By contrast, BOOP is a very uncommon finding after radiation exposure. Two previous cases have been reported in the literature; both were limited to the irradiated area. One occurred two months after and the other 13 years after completion of irradiation. Recently five more cases of migrating BOOP two to seven months postradiotherapy for breast carcinoma have been reported . In all five cases of BOOP, there was bilateral lung disease despite a unilateral lung field irradiation, and in one of the cases, BAL demonstrated classical CD8 lymphocytosis of BOOP .
Our patient presented with clinical, imaging and BAL findings consistent with BOOP on the nonirradiated side of the chest. Although we do not have the subset differential counts of the BAL cells or tissue biopsy, the CT scan findings are more compatible with BOOP than with hypersensitivity pneumonitis. We believe radiation was a cause of BOOP in this case for three reasons. First the temporal relationship fit with the usual reported delay in the onset of a radiation-triggered alveolitis after the period of irradiation. Second, there was simultaneous evidence of classic radiation pneumonitis within the irradiated field of the chest. Third, no other cause of BOOP was identified.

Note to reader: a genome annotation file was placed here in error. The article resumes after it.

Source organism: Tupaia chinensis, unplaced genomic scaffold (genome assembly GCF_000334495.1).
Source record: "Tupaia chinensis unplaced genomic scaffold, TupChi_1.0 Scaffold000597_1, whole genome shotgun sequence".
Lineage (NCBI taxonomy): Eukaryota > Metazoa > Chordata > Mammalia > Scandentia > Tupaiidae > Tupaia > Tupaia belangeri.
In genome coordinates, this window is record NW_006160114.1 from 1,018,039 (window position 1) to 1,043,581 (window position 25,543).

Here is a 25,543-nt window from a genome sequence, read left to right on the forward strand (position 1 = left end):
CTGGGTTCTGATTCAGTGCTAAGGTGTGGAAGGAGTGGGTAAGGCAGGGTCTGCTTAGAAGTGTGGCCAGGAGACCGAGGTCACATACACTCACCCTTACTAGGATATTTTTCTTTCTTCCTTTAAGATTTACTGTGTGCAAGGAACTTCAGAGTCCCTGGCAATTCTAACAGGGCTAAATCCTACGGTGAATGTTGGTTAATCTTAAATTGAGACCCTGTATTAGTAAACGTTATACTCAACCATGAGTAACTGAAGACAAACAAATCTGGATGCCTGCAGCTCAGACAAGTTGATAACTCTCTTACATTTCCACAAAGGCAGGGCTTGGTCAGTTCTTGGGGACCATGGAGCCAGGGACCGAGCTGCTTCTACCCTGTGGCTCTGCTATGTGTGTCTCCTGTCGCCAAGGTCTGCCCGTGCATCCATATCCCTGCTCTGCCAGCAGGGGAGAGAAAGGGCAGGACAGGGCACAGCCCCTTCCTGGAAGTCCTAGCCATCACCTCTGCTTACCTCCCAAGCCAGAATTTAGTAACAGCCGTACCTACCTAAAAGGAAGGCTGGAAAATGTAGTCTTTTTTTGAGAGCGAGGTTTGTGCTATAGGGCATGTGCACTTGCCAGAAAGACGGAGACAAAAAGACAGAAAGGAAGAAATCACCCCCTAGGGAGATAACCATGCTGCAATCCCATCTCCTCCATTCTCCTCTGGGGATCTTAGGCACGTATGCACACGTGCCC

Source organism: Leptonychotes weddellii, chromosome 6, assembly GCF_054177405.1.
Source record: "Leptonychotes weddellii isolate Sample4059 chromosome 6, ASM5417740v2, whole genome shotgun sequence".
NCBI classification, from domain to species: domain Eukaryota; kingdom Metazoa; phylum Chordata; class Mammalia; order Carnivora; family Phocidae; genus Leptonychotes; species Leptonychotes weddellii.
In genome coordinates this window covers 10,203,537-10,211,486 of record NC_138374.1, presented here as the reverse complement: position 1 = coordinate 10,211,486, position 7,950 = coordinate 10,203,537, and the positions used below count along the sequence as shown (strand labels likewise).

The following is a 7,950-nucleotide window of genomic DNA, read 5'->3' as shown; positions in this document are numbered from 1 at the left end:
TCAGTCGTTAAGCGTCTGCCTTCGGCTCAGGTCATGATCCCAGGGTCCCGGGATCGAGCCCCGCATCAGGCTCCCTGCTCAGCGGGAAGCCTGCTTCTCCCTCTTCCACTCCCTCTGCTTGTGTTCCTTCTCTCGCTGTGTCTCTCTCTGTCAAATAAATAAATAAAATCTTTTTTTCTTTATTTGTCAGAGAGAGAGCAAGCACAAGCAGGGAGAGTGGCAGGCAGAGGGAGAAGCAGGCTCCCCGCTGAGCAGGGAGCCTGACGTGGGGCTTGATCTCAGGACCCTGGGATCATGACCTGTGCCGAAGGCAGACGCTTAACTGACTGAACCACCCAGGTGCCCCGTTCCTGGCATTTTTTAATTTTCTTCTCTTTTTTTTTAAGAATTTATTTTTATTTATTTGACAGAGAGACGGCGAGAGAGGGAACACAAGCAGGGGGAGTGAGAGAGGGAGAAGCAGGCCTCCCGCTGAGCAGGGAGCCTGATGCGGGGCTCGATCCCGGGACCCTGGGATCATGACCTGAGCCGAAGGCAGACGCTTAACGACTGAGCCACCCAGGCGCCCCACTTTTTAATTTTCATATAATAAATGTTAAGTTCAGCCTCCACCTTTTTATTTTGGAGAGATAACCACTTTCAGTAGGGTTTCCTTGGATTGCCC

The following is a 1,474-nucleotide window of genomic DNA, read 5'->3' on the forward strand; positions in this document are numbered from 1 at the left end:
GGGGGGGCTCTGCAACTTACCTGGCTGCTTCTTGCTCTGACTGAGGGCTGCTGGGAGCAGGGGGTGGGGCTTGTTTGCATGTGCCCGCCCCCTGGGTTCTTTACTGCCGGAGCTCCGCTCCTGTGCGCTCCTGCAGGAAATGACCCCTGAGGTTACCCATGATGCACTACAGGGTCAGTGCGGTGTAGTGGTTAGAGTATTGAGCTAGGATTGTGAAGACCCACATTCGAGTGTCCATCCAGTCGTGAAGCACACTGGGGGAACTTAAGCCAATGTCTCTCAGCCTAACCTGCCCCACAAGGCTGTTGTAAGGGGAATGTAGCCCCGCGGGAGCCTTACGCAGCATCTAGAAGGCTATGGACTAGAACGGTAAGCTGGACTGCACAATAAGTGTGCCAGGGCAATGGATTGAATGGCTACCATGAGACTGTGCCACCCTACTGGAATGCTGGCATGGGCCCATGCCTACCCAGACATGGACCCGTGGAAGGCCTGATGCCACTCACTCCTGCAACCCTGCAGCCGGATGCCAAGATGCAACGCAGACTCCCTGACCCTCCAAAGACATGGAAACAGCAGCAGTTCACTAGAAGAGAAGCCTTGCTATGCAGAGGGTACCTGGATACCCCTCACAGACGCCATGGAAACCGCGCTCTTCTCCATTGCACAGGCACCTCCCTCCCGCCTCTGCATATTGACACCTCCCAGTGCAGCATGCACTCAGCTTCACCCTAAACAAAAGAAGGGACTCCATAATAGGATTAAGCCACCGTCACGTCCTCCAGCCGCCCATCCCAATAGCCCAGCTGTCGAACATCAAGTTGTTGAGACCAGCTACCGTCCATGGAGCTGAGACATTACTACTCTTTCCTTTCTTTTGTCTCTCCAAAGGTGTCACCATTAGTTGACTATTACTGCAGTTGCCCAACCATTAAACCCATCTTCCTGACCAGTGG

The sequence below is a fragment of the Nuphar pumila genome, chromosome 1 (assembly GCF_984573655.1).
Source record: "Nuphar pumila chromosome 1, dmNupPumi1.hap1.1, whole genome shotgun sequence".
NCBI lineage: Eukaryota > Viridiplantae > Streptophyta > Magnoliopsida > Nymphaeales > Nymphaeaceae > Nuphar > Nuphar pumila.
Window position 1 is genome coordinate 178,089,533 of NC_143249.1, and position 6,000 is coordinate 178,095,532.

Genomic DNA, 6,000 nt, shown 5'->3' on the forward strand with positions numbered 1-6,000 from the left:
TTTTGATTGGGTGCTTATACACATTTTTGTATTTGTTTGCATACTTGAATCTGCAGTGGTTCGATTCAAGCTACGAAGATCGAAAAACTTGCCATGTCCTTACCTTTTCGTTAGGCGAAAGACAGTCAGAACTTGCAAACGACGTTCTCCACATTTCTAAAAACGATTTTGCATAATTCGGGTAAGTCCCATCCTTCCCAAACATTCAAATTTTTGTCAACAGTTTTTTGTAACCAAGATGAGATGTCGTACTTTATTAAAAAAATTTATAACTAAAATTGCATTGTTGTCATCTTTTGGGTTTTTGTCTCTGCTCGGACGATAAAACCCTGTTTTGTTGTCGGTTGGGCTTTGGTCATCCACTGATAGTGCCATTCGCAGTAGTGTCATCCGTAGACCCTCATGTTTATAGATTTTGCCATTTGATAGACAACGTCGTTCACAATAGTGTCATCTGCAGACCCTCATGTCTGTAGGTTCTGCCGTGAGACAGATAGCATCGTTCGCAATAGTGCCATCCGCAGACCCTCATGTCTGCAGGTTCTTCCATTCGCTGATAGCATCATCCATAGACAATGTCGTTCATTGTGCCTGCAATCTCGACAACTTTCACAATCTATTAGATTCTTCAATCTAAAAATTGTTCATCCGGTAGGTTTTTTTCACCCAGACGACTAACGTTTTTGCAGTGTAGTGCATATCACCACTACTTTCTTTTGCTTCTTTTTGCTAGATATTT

Our patient is unique because of the simultaneous presence of both classic radiation pneumonitis within the irradiated field and the development of BOOP on the nonirradiated side. Of note is that the five recent cases of radiation-related BOOP occurred in patients with breast carcinoma; our patient demonstrates that this may happen in patients with malignant thymoma as well, indicating that the type of preceding malignancy probably plays no role in the pathogenesis of radiation-induced BOOP.